And yes, Kienzle is aware flooding occurs, and can be extremely damaging, but it’s nothing compared to drought. “That’s dangerous because drought is a larger threat to society than floods are,” he said. “This [past] year was a wakeup call for what’s about to come.”

He does not necessarily think every year will see a heat dome, but that they will continue to occur and this should no longer surprise anyone. While various parts of the Prairies will fair well in the short- to medium-term, such as the west side of Highway 2 between Red Deer and Edmonton, he said the southern Prairies are in dire straits. “Unfortunately, this trend will just keep going and keep accelerating,” he said.

Nonetheless, there are solutions for farmers, and Kienzle believes precision agriculture is one of the biggest tools now available to farmers. He sees opportunities through greater uptake in variable rate everything—from water and fertilizer to pesticides and seed. He also envisions solar farms being installed on marginal lands. “You produce energy that you can sell on the market … that will be a good economical system, farmers can double dip on their land.” Further positives Kienzle sees include the continued conversion of open-air irrigation canals to fully enclosed and buried pipelines.

Kienzle and others alike know farmers do all they can to be sustainable, yet some things are just beyond their control. This doesn’t deter John Pomeroy from believing in a bright future, despite the heightened uncertainty around precipitation. “We’ve had more warming than the rest of the world,” he said. “[We’ve] already had over 2 C of warming since the late 1950s, early 1960s; going to end of century, we can see another five or six degrees depending on how greenhouse gases are managed.”

He points out that it’s hard to find trends in the yearly volume of precipitation on the Prairies over time, but does note the most severe floods and droughts have all occurred within the last 20 years.

“[It’s] a bit of an indicator that the variability of our precipitation is going up [with a] greater shift away from snowfall to rainfall,” he said. “Mid-winter and March rainfall has just gone through the roof over the last 50 years in the Prairies. I think most people would be able to notice this, especially the longer growing season.”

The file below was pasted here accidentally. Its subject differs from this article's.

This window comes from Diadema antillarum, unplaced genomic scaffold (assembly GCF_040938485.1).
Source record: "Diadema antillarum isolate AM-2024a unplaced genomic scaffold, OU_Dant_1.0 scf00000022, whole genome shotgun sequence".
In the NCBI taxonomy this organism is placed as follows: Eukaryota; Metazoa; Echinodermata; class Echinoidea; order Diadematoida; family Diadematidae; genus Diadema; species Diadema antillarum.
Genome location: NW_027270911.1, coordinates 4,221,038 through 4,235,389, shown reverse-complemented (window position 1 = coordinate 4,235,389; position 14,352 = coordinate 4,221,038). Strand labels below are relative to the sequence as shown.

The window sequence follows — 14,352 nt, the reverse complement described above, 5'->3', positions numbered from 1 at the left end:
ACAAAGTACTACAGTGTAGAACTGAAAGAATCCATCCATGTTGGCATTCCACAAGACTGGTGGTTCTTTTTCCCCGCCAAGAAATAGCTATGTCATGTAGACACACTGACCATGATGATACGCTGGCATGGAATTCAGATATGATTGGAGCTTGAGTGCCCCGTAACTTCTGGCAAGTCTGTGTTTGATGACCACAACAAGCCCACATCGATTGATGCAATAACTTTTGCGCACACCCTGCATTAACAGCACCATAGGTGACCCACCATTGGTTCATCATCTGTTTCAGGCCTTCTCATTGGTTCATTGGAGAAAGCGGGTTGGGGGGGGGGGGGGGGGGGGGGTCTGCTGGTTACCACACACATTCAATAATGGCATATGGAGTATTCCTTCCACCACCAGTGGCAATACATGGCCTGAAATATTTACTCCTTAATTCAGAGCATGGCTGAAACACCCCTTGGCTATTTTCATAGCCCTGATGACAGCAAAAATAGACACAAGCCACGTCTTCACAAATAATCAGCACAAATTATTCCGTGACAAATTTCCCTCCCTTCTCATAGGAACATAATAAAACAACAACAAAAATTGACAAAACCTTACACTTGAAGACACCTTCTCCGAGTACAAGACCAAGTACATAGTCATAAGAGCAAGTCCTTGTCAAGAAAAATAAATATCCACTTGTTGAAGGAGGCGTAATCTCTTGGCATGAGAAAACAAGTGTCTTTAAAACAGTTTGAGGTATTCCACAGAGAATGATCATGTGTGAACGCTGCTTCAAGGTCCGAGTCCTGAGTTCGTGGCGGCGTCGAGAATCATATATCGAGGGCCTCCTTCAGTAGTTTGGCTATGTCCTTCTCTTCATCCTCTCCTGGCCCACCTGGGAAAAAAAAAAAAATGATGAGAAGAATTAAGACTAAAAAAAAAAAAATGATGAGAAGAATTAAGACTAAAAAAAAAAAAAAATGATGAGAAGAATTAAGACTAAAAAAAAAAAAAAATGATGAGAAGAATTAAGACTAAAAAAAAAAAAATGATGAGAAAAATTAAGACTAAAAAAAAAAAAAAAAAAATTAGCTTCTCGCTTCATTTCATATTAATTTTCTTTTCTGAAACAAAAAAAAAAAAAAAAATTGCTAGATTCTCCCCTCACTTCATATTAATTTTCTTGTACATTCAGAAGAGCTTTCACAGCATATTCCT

Farmers must manage their water by managing their snow, primarily through stubble, he explained. Many farmers prefer shorter varieties of just about every crop, yet the stubble they produce is less effective in trapping snow. Farmers can’t have it both ways. “It’s important to remember that in the central Prairies, we might get 350 millimetres of precipitation in an average year and 100 millimetres of that is snowfall. If we don’t hold the snowfall in the field, that’s only 250 millimetres to grow the crops; it’s not enough.”

Wetlands are also a key environmental structure farmers can invest in and take the time to manage well. As evaporation occurs, if the wetland is healthy enough, it can cause the formation of clouds, which can contribute to rain, ideally upon the farmland where it’s situated. “That can be part of breaking the drought,” he said.

As some farmers already know and experience, increased temperatures bring new crop opportunities, specifically corn and soybean. “There will almost certainly be changes to crop varieties favourable to ones that can manage the stresses,” said Pomeroy.

Of course, much of this means nothing without a proper warning system in place, and Pomeroy said while Canadian forecasting tools have greatly improved over the last decade, the hydrological tools available to farmers are still in the Stone Age. “Short-term weather forecasts have really improved, down to as fine a resolution as one kilometre, but have to be coupled to hydrological forecasts, including runoff and infiltration.”

Part of the challenge is that water management solutions are governed provincially and since the demise of the Prairie Farm Rehabilitation Administration the federal government has a greatly reduced role in development of solutions. Naturally, watersheds, lakes, rivers and tributaries pay little attention to provincial borders, which makes the issue more complicated when two or more provinces—or America—want to manage the same waterway.